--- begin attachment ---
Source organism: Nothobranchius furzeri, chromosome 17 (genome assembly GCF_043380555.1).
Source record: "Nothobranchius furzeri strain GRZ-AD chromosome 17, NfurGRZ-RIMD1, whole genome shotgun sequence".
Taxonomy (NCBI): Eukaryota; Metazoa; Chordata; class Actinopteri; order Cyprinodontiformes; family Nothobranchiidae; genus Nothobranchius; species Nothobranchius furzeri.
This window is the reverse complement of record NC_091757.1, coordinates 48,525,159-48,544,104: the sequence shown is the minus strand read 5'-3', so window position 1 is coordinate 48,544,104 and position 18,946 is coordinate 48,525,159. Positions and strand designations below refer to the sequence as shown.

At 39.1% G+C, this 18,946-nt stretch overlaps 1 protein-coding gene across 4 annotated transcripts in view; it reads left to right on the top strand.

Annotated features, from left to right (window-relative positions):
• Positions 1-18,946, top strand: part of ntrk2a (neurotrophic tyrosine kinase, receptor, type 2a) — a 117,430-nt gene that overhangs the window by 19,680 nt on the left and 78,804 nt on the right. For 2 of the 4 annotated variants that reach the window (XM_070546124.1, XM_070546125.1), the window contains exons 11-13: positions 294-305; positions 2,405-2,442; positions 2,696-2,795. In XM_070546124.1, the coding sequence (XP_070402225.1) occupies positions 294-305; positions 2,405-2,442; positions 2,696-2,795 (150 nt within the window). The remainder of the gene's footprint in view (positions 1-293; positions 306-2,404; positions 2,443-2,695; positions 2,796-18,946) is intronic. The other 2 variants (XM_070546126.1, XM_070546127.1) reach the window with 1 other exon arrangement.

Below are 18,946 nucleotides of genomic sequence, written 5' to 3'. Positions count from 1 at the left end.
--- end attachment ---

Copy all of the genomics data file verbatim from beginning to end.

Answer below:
Source organism: Nothobranchius furzeri, chromosome 17 (genome assembly GCF_043380555.1).
Source record: "Nothobranchius furzeri strain GRZ-AD chromosome 17, NfurGRZ-RIMD1, whole genome shotgun sequence".
Taxonomy (NCBI): Eukaryota; Metazoa; Chordata; class Actinopteri; order Cyprinodontiformes; family Nothobranchiidae; genus Nothobranchius; species Nothobranchius furzeri.
This window is the reverse complement of record NC_091757.1, coordinates 48,525,159-48,544,104: the sequence shown is the minus strand read 5'-3', so window position 1 is coordinate 48,544,104 and position 18,946 is coordinate 48,525,159. Positions and strand designations below refer to the sequence as shown.

At 39.1% G+C, this 18,946-nt stretch overlaps 1 protein-coding gene across 4 annotated transcripts in view; it reads left to right on the top strand.

Annotated features, from left to right (window-relative positions):
• Positions 1-18,946, top strand: part of ntrk2a (neurotrophic tyrosine kinase, receptor, type 2a) — a 117,430-nt gene that overhangs the window by 19,680 nt on the left and 78,804 nt on the right. For 2 of the 4 annotated variants that reach the window (XM_070546124.1, XM_070546125.1), the window contains exons 11-13: positions 294-305; positions 2,405-2,442; positions 2,696-2,795. In XM_070546124.1, the coding sequence (XP_070402225.1) occupies positions 294-305; positions 2,405-2,442; positions 2,696-2,795 (150 nt within the window). The remainder of the gene's footprint in view (positions 1-293; positions 306-2,404; positions 2,443-2,695; positions 2,796-18,946) is intronic. The other 2 variants (XM_070546126.1, XM_070546127.1) reach the window with 1 other exon arrangement.

Below are 18,946 nucleotides of genomic sequence, written 5' to 3'. Positions count from 1 at the left end.